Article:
As we now know, Argentina chose this third, less desirable option, and it will clearly have harmful economic and social implications. First, it will cut off the much needed financing of many provincial deficits and many private investors in Argentina. It is important to note that provincial spending represents more than 40 percent of total public spending and that in many provinces public employment represents more than 60 percent of total employment. Fiscal adjustments at the provincial level will most likely have severe economic and social costs. Even if the federal government decided to help these provinces with federal funds, it would incur high monetization of federal fiscal deficits and higher inflation (which is already about 40 percent annually). Second, it will further distance the country from being able to regain access to the global markets in their sovereign bonds. This is crucial, particularly now the region’s so-called bonanza times of cheap capital and high commodity prices has ended, and it now needs to refocus its attention on productivity issues including education and infrastructure investment. And last, but certainly not least, it will also complicate the short-term financing and interaction with the global markets needed to continue exporting main commodities.
All these issues will aggravate the already existing fiscal and external deficits, reduce foreign reserves and trigger further pressure towards currency depreciation and inflation, and reduce production and increase unemployment in an already weakened and deteriorating economy. One has to wonder why it is that the government did not attempt in a more aggressive manner to follow option two as opposed to “settle” for option three (ruling out option one, given the much higher costs associated with triggering the RUFO clause). Whereas the 2001 default was driven by economic forces (i.e., one may argue that there was a logic behind such a default), it is hard not to conclude that this new de facto default is driven by nothing more than shortsightedness in politics which will, all the same, have severe economic and social implications in the years to come.Authors
(Versions in 日本語)
It is no surprise that, as part of its revised growth strategy presented in June, the Japanese government has announced it will reduce the corporate income tax rate. At more than 35 percent for most businesses, the Japanese rate is one of the highest among the industrialized countries of the Organization for Economic Cooperation and Development (see Chart 1). Moreover, at a time when Japan needs to boost economic growth, the corporate income tax rate is generally seen as the country’s most growth-distortive tax.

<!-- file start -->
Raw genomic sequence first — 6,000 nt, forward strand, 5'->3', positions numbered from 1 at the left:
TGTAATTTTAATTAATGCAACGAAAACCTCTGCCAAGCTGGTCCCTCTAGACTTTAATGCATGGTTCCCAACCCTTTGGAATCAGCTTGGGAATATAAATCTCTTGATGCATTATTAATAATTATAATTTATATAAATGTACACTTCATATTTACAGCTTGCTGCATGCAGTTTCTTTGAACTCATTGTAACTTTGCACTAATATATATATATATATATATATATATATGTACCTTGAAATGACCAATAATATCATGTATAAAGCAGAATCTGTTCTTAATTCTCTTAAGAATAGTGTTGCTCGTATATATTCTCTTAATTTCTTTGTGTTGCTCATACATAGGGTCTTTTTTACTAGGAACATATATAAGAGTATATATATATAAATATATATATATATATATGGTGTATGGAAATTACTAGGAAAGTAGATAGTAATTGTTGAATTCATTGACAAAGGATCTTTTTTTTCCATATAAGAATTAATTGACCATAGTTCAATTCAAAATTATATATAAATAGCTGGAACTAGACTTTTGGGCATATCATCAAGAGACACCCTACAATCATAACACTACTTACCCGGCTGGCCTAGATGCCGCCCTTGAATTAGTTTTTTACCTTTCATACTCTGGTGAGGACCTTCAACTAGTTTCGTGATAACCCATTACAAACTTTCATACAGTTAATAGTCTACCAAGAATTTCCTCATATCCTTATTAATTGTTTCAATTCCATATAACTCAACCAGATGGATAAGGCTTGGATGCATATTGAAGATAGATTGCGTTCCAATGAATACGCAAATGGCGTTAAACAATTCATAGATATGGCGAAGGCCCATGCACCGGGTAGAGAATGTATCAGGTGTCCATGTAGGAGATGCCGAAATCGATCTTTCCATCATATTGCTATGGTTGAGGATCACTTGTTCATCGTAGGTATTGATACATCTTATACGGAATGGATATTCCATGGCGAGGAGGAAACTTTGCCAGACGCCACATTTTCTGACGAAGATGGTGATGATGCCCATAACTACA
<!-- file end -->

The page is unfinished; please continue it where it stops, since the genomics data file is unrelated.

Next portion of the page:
But can Japan afford a lower its rate? In its latest staff report for Japan, the International Monetary Fund argues that a consolidation effort of more than 6 percent of GDP is necessary over the next couple of years to put the exploding public debt ratio on a more sustainable footing (see Chart 2). This adjustment would reinforce other already planned measures, such as the next consumption tax rate hike to 10 percent in October 2015. How then, can Japan talk about lower tax rates as an engine of growth?
No small fry
Revenue losses could potentially be substantial. Reducing the rate by 5 percentage points—without offsetting measures—could lower revenue by some 0.4 percent of GDP. Some proponents of a rate cut claim to have an easy solution to cover this revenue loss by arguing that a lower rate will ultimately be (more than) self financing. Inspired by Arthur Laffer, they believe that reducing the rate would lead to such an expansion of the base that revenue will ultimately increase.
A recent IMF Working Paper rejects such claims, however. Indeed, our reading of the large empirical literature on corporate tax elasticities suggests more modest effects on the base. For instance, as a consensus estimate, we find that a 5 percentage–point reduction in the rate will raise the level of investment by 3½ percent in the long run (relative to baseline). A plausible estimate is that between 10 and 30 percent of the static revenue loss from a rate cut can be recovered through these investment effects and other behavioral responses (such as income shifting and corporate financial choices).
For Japan, tax elasticities have been historically smaller than elsewhere, so that the lower bound might in fact be more likely. While important, such effects are of course far from sufficient to make a cut self financing.
Need for comprehensive reform